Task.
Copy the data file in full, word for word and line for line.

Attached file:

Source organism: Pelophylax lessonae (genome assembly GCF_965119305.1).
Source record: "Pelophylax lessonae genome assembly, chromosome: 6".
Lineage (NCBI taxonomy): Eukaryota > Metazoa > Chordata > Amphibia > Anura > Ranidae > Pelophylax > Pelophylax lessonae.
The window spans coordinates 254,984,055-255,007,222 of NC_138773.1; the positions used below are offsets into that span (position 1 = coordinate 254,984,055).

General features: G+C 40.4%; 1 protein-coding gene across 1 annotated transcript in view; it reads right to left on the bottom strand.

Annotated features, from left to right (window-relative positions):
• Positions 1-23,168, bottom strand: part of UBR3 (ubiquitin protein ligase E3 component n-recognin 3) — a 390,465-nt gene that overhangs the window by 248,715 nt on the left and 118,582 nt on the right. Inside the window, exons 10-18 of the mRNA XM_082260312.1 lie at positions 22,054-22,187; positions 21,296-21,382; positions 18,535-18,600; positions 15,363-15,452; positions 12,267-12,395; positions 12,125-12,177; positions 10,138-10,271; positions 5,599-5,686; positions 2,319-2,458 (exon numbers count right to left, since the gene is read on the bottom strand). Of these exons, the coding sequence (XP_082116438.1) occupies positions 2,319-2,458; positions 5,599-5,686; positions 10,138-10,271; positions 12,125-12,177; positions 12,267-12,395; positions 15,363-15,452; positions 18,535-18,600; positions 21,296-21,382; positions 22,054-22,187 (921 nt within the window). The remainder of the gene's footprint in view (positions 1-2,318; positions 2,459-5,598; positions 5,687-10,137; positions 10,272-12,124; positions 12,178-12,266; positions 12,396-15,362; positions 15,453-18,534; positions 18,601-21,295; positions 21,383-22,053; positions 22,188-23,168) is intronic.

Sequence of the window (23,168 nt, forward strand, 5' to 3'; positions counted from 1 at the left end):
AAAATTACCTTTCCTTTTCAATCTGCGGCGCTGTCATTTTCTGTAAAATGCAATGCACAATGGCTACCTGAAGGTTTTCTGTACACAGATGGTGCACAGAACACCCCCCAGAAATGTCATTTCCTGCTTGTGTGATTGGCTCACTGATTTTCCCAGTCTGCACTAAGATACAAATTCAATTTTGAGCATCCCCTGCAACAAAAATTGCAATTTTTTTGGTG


Source organism: Pelophylax lessonae (genome assembly GCF_965119305.1).
Source record: "Pelophylax lessonae genome assembly, chromosome: 6".
Lineage (NCBI taxonomy): Eukaryota > Metazoa > Chordata > Amphibia > Anura > Ranidae > Pelophylax > Pelophylax lessonae.
The window spans coordinates 254,984,055-255,007,222 of NC_138773.1; the positions used below are offsets into that span (position 1 = coordinate 254,984,055).

General features: G+C 40.4%; 1 protein-coding gene across 1 annotated transcript in view; it reads right to left on the bottom strand.

Annotated features, from left to right (window-relative positions):
• Positions 1-23,168, bottom strand: part of UBR3 (ubiquitin protein ligase E3 component n-recognin 3) — a 390,465-nt gene that overhangs the window by 248,715 nt on the left and 118,582 nt on the right. Inside the window, exons 10-18 of the mRNA XM_082260312.1 lie at positions 22,054-22,187; positions 21,296-21,382; positions 18,535-18,600; positions 15,363-15,452; positions 12,267-12,395; positions 12,125-12,177; positions 10,138-10,271; positions 5,599-5,686; positions 2,319-2,458 (exon numbers count right to left, since the gene is read on the bottom strand). Of these exons, the coding sequence (XP_082116438.1) occupies positions 2,319-2,458; positions 5,599-5,686; positions 10,138-10,271; positions 12,125-12,177; positions 12,267-12,395; positions 15,363-15,452; positions 18,535-18,600; positions 21,296-21,382; positions 22,054-22,187 (921 nt within the window). The remainder of the gene's footprint in view (positions 1-2,318; positions 2,459-5,598; positions 5,687-10,137; positions 10,272-12,124; positions 12,178-12,266; positions 12,396-15,362; positions 15,453-18,534; positions 18,601-21,295; positions 21,383-22,053; positions 22,188-23,168) is intronic.

Sequence of the window (23,168 nt, forward strand, 5' to 3'; positions counted from 1 at the left end):
AAAATTACCTTTCCTTTTCAATCTGCGGCGCTGTCATTTTCTGTAAAATGCAATGCACAATGGCTACCTGAAGGTTTTCTGTACACAGATGGTGCACAGAACACCCCCCAGAAATGTCATTTCCTGCTTGTGTGATTGGCTCACTGATTTTCCCAGTCTGCACTAAGATACAAATTCAATTTTGAGCATCCCCTGCAACAAAAATTGCAATTTTTTTGGTG